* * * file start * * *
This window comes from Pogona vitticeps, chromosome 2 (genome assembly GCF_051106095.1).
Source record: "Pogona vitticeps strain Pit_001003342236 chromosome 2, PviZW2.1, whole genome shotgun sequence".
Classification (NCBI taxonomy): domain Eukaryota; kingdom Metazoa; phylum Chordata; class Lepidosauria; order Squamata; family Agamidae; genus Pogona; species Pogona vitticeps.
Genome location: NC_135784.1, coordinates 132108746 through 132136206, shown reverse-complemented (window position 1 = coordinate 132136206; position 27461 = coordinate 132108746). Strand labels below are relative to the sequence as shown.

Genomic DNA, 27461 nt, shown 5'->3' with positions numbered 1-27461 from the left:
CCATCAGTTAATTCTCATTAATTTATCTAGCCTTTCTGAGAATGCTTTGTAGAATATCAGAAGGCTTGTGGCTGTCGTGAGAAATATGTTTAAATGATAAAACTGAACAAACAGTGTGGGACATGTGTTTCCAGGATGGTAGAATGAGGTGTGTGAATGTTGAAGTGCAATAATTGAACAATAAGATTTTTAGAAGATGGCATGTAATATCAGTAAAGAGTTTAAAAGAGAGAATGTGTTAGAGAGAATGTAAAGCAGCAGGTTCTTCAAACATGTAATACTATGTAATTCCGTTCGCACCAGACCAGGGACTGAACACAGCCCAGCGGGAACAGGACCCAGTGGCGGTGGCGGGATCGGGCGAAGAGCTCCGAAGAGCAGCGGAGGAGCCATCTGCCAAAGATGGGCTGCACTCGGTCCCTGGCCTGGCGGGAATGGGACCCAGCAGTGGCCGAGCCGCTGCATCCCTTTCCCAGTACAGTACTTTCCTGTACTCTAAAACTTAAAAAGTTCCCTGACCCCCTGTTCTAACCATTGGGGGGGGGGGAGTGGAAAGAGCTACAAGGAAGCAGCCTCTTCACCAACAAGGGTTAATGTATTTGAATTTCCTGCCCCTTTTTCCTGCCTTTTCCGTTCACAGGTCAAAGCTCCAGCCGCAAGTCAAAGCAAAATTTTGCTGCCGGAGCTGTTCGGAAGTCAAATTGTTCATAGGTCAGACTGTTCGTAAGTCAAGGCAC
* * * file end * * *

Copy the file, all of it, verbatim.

This window comes from Pogona vitticeps, chromosome 2 (genome assembly GCF_051106095.1).
Source record: "Pogona vitticeps strain Pit_001003342236 chromosome 2, PviZW2.1, whole genome shotgun sequence".
Classification (NCBI taxonomy): domain Eukaryota; kingdom Metazoa; phylum Chordata; class Lepidosauria; order Squamata; family Agamidae; genus Pogona; species Pogona vitticeps.
Genome location: NC_135784.1, coordinates 132108746 through 132136206, shown reverse-complemented (window position 1 = coordinate 132136206; position 27461 = coordinate 132108746). Strand labels below are relative to the sequence as shown.

Genomic DNA, 27461 nt, shown 5'->3' with positions numbered 1-27461 from the left:
CCATCAGTTAATTCTCATTAATTTATCTAGCCTTTCTGAGAATGCTTTGTAGAATATCAGAAGGCTTGTGGCTGTCGTGAGAAATATGTTTAAATGATAAAACTGAACAAACAGTGTGGGACATGTGTTTCCAGGATGGTAGAATGAGGTGTGTGAATGTTGAAGTGCAATAATTGAACAATAAGATTTTTAGAAGATGGCATGTAATATCAGTAAAGAGTTTAAAAGAGAGAATGTGTTAGAGAGAATGTAAAGCAGCAGGTTCTTCAAACATGTAATACTATGTAATTCCGTTCGCACCAGACCAGGGACTGAACACAGCCCAGCGGGAACAGGACCCAGTGGCGGTGGCGGGATCGGGCGAAGAGCTCCGAAGAGCAGCGGAGGAGCCATCTGCCAAAGATGGGCTGCACTCGGTCCCTGGCCTGGCGGGAATGGGACCCAGCAGTGGCCGAGCCGCTGCATCCCTTTCCCAGTACAGTACTTTCCTGTACTCTAAAACTTAAAAAGTTCCCTGACCCCCTGTTCTAACCATTGGGGGGGGGGGAGTGGAAAGAGCTACAAGGAAGCAGCCTCTTCACCAACAAGGGTTAATGTATTTGAATTTCCTGCCCCTTTTTCCTGCCTTTTCCGTTCACAGGTCAAAGCTCCAGCCGCAAGTCAAAGCAAAATTTTGCTGCCGGAGCTGTTCGGAAGTCAAATTGTTCATAGGTCAGACTGTTCGTAAGTCAAGGCAC